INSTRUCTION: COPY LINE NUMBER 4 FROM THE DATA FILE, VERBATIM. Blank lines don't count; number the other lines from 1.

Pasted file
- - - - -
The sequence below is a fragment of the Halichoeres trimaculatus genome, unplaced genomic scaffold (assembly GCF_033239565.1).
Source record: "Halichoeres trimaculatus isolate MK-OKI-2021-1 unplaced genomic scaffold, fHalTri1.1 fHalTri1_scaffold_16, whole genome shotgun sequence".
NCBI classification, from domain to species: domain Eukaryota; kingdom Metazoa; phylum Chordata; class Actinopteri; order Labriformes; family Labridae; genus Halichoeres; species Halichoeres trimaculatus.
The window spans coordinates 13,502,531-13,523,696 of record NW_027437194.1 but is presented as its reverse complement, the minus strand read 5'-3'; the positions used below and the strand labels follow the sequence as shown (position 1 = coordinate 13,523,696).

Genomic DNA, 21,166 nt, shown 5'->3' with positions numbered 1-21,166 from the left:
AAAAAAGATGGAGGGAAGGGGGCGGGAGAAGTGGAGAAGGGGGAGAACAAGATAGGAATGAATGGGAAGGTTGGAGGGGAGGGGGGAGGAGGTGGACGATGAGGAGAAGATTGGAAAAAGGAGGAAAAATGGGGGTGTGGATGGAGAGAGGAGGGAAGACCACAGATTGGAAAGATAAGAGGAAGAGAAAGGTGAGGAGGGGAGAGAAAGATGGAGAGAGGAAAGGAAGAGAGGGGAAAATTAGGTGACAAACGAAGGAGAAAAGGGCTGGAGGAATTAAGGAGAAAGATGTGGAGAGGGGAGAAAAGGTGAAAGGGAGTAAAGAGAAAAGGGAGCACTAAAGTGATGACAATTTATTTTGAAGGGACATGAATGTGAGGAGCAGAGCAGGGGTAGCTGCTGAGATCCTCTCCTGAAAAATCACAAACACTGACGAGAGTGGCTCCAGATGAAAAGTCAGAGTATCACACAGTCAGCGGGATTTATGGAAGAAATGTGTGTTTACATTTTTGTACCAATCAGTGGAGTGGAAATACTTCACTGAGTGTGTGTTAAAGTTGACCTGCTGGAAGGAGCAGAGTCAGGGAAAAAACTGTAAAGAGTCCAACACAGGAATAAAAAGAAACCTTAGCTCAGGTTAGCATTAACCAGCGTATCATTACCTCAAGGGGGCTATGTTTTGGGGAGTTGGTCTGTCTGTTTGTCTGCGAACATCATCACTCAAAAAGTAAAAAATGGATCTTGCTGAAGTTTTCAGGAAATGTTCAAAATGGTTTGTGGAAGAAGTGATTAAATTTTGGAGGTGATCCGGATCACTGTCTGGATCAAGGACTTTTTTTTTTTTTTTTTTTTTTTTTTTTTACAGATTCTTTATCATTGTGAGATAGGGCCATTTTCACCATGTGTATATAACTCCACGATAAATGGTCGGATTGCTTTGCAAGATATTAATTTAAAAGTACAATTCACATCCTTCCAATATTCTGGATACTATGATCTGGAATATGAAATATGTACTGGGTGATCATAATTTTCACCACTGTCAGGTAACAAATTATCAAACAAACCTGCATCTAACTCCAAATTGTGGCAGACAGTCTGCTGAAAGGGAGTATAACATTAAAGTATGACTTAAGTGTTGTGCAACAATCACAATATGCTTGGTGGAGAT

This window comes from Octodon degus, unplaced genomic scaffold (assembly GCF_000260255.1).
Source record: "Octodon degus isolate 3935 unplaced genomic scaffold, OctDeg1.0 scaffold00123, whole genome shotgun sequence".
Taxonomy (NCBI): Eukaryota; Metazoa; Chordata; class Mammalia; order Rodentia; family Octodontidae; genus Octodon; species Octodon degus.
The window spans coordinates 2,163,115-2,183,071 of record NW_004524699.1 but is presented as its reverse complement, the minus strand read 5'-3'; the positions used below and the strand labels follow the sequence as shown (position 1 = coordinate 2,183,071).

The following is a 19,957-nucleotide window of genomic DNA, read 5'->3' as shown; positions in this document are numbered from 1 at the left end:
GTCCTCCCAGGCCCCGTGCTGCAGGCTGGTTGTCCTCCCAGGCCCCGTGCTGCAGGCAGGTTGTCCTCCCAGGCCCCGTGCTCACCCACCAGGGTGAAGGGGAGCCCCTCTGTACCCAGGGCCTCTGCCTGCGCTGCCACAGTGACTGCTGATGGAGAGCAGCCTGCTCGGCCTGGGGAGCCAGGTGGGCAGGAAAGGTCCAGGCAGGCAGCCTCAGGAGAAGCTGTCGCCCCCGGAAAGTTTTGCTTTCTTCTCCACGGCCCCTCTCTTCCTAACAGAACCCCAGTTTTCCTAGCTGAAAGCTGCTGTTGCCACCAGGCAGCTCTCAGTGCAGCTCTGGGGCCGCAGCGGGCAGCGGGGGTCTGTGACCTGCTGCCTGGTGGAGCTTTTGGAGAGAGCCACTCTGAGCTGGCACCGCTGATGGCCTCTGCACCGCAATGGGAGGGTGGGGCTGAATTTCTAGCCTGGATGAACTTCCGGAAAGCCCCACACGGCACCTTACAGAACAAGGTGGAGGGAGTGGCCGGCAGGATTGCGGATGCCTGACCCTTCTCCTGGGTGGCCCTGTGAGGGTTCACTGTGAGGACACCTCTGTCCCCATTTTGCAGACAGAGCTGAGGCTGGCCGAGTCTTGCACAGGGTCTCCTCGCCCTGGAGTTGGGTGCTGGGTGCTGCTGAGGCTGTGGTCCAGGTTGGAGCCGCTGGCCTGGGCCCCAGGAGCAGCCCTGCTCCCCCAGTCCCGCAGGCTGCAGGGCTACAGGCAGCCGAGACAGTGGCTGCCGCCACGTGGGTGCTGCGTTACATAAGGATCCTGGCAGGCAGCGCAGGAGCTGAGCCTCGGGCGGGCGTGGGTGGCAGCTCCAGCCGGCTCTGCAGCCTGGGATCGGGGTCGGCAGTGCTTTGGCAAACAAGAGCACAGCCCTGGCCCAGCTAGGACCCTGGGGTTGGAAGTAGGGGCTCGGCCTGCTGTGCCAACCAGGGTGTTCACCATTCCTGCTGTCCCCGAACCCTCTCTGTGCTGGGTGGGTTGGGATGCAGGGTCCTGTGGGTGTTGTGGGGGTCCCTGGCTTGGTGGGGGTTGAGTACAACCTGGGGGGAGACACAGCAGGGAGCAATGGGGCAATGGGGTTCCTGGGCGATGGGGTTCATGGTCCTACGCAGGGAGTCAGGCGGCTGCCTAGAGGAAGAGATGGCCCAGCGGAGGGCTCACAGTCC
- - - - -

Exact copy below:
The window spans coordinates 13,502,531-13,523,696 of record NW_027437194.1 but is presented as its reverse complement, the minus strand read 5'-3'; the positions used below and the strand labels follow the sequence as shown (position 1 = coordinate 13,523,696).